Andy Murray. Wow.
How many times has that been said over the last 15 years?
There was a worry it might never be said again in a tennis context when Murray suggested that retirement could be on the horizon following his five-set defeat to Roberto Bautista Agut at the 2019 Australian Open.
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“Maybe I'll see you again…I’ll give it my best shot,” were Murray’s words after an emotional exit.
See us again he has. Given it his best shot he definitely has.
Given the difficulties he has faced in the last couple of years there had to be questions over whether Murray could ever win a match like this again - from two sets down, across four hours and 38 minutes of mostly long rallies against a consistent opponent in Yoshihito Nishioka.
He has form of course, having previously come from two sets down to win on nine occasions, but this was the first time he has done it since he beat Jo-Wilfried Tsonga on his way to winning Wimbledon in 2016.
In the four years since that victory he has only played in seven of a possible 15 Grand Slams. This was only his fourth Grand Slam singles match since the start of 2018. No wonder he was unsure about going the distance again.
“At the beginning of the match I was apprehensive about playing a long match because I hadn't played one for a while,” he admitted after his gruelling win on Arthur Ashe Stadium, where a number of his peers were watching on from the suites.
But this is Murray’s territory.
He might not have been in this situation for nearly two years, but there was no way he wasn’t going to fight until the end. Absolutely no way.

Yoshihito Nishioka spurned a match point in the fourth set

Image credit: Getty Images

Even though he was outplayed in the opening two sets and his level wasn’t the best, he found a way, cranking up the power on his forehand and improving his first serve as the match went on – going from 41 per cent of first serves in the first set to 54 per cent in the third, 63 in the fourth, and 79 in the fifth.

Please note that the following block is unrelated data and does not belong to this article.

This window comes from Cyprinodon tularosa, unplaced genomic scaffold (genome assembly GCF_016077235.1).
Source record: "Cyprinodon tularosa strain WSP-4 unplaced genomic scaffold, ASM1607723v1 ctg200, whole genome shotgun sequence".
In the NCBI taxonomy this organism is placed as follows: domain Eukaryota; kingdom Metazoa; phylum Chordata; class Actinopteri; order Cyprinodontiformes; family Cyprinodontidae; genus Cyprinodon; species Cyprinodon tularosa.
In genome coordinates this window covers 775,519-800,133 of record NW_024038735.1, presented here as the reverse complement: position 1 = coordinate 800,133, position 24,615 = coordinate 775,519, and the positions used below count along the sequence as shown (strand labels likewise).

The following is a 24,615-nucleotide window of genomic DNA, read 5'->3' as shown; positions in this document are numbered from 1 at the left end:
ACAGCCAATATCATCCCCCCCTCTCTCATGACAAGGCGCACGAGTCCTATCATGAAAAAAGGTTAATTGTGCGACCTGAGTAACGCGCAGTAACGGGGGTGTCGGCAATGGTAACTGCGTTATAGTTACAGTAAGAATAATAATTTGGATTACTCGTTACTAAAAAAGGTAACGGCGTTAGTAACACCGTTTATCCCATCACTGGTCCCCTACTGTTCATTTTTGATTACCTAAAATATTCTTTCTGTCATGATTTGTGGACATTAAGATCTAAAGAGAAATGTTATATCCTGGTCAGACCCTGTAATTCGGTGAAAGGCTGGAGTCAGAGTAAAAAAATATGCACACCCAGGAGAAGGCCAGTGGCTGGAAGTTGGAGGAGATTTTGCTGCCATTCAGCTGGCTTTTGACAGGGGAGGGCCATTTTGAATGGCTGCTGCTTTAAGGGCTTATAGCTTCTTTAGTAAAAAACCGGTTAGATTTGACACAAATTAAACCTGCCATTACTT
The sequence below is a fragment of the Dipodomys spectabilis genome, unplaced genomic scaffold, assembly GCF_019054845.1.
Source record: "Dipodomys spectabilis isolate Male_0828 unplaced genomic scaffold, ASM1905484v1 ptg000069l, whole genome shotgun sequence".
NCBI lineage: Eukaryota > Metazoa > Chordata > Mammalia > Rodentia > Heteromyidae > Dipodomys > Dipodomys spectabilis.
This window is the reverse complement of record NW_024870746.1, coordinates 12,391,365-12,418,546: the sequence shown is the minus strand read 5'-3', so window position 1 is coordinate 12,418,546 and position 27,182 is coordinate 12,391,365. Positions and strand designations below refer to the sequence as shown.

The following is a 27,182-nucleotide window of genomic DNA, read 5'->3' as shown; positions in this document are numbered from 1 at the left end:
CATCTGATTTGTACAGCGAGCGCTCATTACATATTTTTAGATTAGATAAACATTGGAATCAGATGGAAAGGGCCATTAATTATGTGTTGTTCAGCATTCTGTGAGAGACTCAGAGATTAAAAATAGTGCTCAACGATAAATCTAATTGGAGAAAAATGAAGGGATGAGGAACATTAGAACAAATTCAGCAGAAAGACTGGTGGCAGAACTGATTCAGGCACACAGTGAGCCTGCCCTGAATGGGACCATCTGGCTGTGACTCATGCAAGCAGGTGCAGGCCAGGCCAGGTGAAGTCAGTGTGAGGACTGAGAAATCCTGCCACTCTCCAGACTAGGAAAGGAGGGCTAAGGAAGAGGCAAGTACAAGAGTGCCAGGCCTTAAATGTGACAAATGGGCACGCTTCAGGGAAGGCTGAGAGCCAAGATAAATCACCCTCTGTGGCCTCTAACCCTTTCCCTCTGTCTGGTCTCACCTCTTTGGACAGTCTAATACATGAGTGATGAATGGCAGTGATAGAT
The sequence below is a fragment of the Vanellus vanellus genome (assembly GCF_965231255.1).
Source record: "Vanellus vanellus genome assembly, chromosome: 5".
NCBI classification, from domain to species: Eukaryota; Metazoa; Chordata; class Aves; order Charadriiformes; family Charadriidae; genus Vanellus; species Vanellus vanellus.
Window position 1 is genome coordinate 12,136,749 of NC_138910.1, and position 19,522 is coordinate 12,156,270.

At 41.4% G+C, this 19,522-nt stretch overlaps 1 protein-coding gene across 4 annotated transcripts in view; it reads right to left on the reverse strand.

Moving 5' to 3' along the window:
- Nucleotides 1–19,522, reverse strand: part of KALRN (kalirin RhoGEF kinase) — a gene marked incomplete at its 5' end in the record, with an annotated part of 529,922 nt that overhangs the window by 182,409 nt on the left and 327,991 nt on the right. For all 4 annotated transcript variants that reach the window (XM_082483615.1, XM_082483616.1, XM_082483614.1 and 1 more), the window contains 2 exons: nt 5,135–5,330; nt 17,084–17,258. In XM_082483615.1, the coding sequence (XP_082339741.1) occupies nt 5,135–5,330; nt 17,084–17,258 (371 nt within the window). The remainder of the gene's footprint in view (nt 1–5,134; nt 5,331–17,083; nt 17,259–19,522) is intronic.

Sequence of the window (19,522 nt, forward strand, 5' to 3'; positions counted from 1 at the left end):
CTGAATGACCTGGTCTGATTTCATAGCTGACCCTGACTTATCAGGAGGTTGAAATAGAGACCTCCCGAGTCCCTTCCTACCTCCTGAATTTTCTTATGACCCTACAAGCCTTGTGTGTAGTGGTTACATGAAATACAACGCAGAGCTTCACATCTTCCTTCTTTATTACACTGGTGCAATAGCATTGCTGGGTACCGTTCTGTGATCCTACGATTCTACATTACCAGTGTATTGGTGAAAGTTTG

From hitting only six winners in the opening set, he finished off with 16 in the final set.
At 33, a year after a career-defining hip surgery, having played only one other tour-level event since November, battling a foot injury sustained during the match, how is it possible that Murray got stronger as the contest wore on?
His mum, Judy, said that it is down to his “warrior spirit”.
Perhaps he was also spurred on by all the setbacks and injury battles over the last couple of years. But then Murray has always been a player who simply refuses to lose.

Andy Murray after his win over Yoshihito Nishioka

Image credit: Getty Images

The big, lingering question now is whether he can potentially do it again in 48 hours when he faces Canadian youngster Felix Auger Aliassime in the second round.
Murray was unable to back up his impressive opening-round win over Alexander Zverev at the Western & Southern Open last week as he was beaten convincingly by Milos Raonic in his next match.
That was only three sets he played against Zverev, and nowhere nearly as physically exhausting as this match against Nishioka, who was consistent and made Murray run and play a lot of balls.
Plus, there might not be any ice bath for recovery due to health and safety precautions, although Murray is hoping this will class as an emergency.
"They have [an ice bath] in the locker room, they say it's for emergencies - for me, this is an emergency right now!
“My body hurts, I need to recover as best as possible. I'll ask and see if they'll allow me to use the ice bath. I need to rest up and try and recover as best I can because that's by far the most tennis I've played since 2019, since I played Bautista at the Australian Open."
Ice bath or not, if there's one man who might be able to do it, it's Murray.
We should know that by now.
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